Sharing best practices and promoting inclusive opportunities for students with special needs    
Executive Director's Message

Calling all LABBB Alumni!

The pandemic has not stopped us from trying to connect as many LABBB alumni as possible to join our Zoom reunion dances. Our reunion dances are so well attended and bring together both current LABBB Students and LABBB Graduates. We cannot wait until we can all get together in person again.

Historically, we have held one reunion dance a year in September. We all looked forward for that evening to spend time with our community members.

We had so many requests over the years to add another reunion dance and we responded by holding a Spring Reunion dance which started a few years ago. Last Spring we held our reunion dance in-person just before the pandemic shut everything down. This year, unfortunately, we will not be able to hold our spring reunion dance in person, but we will still on hold it virtually on Friday, March 19 at 6:30pm. Just being there to see one another is important and we hope you can join us.

We also ask that if you know any LABBBB alumni that have not been receiving our invitations that you please pass this on to them. We have been updating our database every year and want to make sure to include everyone!

Clinical Corner: Making Time for Self-Care
By: Cori Purcell

Rather than sending all of your love outward this month, I encourage you to reflect on self-care and self-love. We are constantly bombarded in the media with self-care tips, but what does it actually mean and who has time for that? 

What is self-care? According to Raphaila (2016), self-care is any activity that we do deliberately in order to take care of our mental, emotional, and physical health. Although it’s a simple concept, in theory, it’s something we very often overlook. Good self-care is key to improved mood and reduced anxiety. It’s also key to a good relationship with oneself and others.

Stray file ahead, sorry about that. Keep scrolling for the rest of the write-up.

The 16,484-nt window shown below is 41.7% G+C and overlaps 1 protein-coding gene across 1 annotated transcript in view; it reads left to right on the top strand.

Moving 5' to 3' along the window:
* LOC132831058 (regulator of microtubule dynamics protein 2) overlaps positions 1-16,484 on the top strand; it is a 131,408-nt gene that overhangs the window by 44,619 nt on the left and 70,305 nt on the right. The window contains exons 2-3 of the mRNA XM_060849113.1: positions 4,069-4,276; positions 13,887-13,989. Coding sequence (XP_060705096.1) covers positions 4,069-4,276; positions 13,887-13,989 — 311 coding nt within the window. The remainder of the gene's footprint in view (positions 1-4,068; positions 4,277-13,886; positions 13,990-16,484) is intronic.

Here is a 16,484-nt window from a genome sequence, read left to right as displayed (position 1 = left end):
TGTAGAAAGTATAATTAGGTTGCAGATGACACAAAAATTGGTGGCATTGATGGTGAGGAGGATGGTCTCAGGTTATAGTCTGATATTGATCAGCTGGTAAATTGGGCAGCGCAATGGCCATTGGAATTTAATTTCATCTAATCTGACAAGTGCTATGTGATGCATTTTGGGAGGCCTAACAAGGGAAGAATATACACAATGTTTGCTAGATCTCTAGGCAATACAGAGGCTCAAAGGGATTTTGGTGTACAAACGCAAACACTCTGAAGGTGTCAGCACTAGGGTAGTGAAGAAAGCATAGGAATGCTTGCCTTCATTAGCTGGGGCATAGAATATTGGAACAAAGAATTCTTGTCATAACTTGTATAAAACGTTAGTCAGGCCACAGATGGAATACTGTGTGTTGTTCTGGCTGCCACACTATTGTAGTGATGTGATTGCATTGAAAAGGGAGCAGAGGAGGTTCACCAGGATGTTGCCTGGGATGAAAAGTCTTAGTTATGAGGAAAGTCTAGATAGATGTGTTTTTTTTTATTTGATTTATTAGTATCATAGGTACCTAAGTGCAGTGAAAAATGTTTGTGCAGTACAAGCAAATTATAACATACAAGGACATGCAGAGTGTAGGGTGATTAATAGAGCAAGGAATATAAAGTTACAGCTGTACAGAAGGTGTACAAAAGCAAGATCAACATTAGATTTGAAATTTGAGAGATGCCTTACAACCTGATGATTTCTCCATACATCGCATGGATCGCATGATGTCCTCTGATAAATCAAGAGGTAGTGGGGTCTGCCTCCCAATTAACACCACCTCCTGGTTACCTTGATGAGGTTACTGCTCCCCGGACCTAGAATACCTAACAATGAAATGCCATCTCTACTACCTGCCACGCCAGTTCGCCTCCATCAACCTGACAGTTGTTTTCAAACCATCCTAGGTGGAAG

Self-care does not necessarily mean a 45-minute yoga class; it could simply be a hot mug of tea in the morning or turning off all electronics for 10 minutes to focus on deep breathing. In order for self-care practices to be sustainable and effective, they must be enjoyable activities we can strive to incorporate into our daily lives.  

Before considering which self-care practices you wish to include in your life, I invite you to reflect on the questions below:

  • When do you feel your best? Consider the time of day, season, company, things you have eaten, places you are, everything you can think of and be as specific as you can.

  • What are warning signs or symptoms that you are becoming imbalanced, burnt out, and/or sick? What are some signs (warnings) or symptoms (impacts) in your life that you notice occur when you are starting to become or are neglectful of yourself?

  • How are you feeling right now? How does this possibly compare to the past 24-48 hours? Does anything lead to changes in your physical, mental, sense, and/or soul space?
Self-care looks different for each of us, as we are all unique individuals. Below are some examples that might sound interesting to you: 

  • Take a hot shower or a warm bath.
  • Cuddle with a pet.
  • Pay attention to your breathing.
  • Burn a scented candle.
  • Listen to music.
  • Watch a movie.
  • Make art. Do a craft project.
  • Journal.
  • Clean out a junk drawer or a closet.
  • Go for a walk.
  • Dance.
  • Stretch.

Reference List:

Markway, Barbara. (2014). Seven Types of Self-Care Activities for Coping with Stress. Psychology Today.

Raphaila, Michael. (2016, August 10). What Self-Care Is – and What It Isn’t. PsychCentral.
The Art of Curiosity
By: Donna Goodell 

A small child shouts with amazement and curiosity in a crowded grocery store as he sees something he has never seen before. “Mom, look, that man has no legs!! What happened to his legs?” Then you hear the child’s mother shush him, “Shhhh, son, that is not polite.” Children have a wonderful knack for saying what comes into their minds, unfiltered … “Out of the mouths of babes,” right? What the child said could have been any number of questions or curiosities about which the accompanying parent may have experienced embarrassment and prompted the child to be quiet. What is the walk away for the child? Oh, I shouldn’t ask those questions. Or maybe, it’s not okay to talk about ‘those things.’ These types of scenarios happen all the time in our everyday lives. We react out of emotion without realizing the unintended impact it may have on those around us.